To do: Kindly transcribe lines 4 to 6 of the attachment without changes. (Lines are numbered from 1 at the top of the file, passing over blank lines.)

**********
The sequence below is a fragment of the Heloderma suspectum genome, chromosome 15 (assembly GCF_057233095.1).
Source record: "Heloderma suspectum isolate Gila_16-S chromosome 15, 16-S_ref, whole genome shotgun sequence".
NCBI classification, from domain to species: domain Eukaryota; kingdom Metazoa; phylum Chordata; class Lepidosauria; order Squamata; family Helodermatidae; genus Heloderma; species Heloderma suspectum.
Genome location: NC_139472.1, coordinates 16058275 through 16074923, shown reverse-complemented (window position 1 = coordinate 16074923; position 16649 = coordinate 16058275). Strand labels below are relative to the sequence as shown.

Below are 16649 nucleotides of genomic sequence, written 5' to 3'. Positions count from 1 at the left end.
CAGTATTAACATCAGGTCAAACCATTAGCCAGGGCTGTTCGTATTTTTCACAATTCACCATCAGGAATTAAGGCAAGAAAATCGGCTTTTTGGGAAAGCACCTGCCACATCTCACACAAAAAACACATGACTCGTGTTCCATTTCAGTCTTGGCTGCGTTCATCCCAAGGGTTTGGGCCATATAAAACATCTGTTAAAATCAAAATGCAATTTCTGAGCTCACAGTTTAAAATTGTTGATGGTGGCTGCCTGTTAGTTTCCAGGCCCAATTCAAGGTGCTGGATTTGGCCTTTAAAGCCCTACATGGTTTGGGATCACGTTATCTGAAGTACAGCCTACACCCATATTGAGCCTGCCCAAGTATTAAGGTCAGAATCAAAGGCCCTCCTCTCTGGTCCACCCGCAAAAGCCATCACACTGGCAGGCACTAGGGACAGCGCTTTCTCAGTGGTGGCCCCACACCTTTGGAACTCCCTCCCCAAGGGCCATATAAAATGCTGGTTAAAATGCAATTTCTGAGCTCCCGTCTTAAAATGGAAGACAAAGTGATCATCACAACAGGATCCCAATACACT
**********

Genome location: NC_139472.1, coordinates 16058275 through 16074923, shown reverse-complemented (window position 1 = coordinate 16074923; position 16649 = coordinate 16058275). Strand labels below are relative to the sequence as shown.

Below are 16649 nucleotides of genomic sequence, written 5' to 3'. Positions count from 1 at the left end.
CAGTATTAACATCAGGTCAAACCATTAGCCAGGGCTGTTCGTATTTTTCACAATTCACCATCAGGAATTAAGGCAAGAAAATCGGCTTTTTGGGAAAGCACCTGCCACATCTCACACAAAAAACACATGACTCGTGTTCCATTTCAGTCTTGGCTGCGTTCATCCCAAGGGTTTGGGCCATATAAAACATCTGTTAAAATCAAAATGCAATTTCTGAGCTCACAGTTTAAAATTGTTGATGGTGGCTGCCTGTTAGTTTCCAGGCCCAATTCAAGGTGCTGGATTTGGCCTTTAAAGCCCTACATGGTTTGGGATCACGTTATCTGAAGTACAGCCTACACCCATATTGAGCCTGCCCAAGTATTAAGGTCAGAATCAAAGGCCCTCCTCTCTGGTCCACCCGCAAAAGCCATCACACTGGCAGGCACTAGGGACAGCGCTTTCTCAGTGGTGGCCCCACACCTTTGGAACTCCCTCCCCAAGGGCCATATAAAATGCTGGTTAAAATGCAATTTCTGAGCTCCCGTCTTAAAATGGAAGACAAAGTGATCATCACAACAGGATCCCAATACACT